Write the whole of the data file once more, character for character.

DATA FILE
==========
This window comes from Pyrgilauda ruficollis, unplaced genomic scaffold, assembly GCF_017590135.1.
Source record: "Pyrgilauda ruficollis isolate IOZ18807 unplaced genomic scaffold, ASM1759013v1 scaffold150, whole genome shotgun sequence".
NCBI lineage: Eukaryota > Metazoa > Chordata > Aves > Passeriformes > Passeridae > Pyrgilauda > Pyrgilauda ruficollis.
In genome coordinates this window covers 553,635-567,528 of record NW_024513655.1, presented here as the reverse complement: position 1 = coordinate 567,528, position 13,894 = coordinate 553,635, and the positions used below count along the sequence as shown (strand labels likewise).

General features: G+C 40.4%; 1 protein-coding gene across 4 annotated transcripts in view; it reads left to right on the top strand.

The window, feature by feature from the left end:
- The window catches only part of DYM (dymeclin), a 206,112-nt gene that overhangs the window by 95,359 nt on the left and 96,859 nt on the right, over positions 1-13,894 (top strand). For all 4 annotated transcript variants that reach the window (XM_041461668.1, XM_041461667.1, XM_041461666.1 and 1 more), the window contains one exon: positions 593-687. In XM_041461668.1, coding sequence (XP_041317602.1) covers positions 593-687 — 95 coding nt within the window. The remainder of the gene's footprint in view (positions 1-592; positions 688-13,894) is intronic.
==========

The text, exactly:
This window comes from Pyrgilauda ruficollis, unplaced genomic scaffold, assembly GCF_017590135.1.
Source record: "Pyrgilauda ruficollis isolate IOZ18807 unplaced genomic scaffold, ASM1759013v1 scaffold150, whole genome shotgun sequence".
NCBI lineage: Eukaryota > Metazoa > Chordata > Aves > Passeriformes > Passeridae > Pyrgilauda > Pyrgilauda ruficollis.
In genome coordinates this window covers 553,635-567,528 of record NW_024513655.1, presented here as the reverse complement: position 1 = coordinate 567,528, position 13,894 = coordinate 553,635, and the positions used below count along the sequence as shown (strand labels likewise).

General features: G+C 40.4%; 1 protein-coding gene across 4 annotated transcripts in view; it reads left to right on the top strand.

The window, feature by feature from the left end:
- The window catches only part of DYM (dymeclin), a 206,112-nt gene that overhangs the window by 95,359 nt on the left and 96,859 nt on the right, over positions 1-13,894 (top strand). For all 4 annotated transcript variants that reach the window (XM_041461668.1, XM_041461667.1, XM_041461666.1 and 1 more), the window contains one exon: positions 593-687. In XM_041461668.1, coding sequence (XP_041317602.1) covers positions 593-687 — 95 coding nt within the window. The remainder of the gene's footprint in view (positions 1-592; positions 688-13,894) is intronic.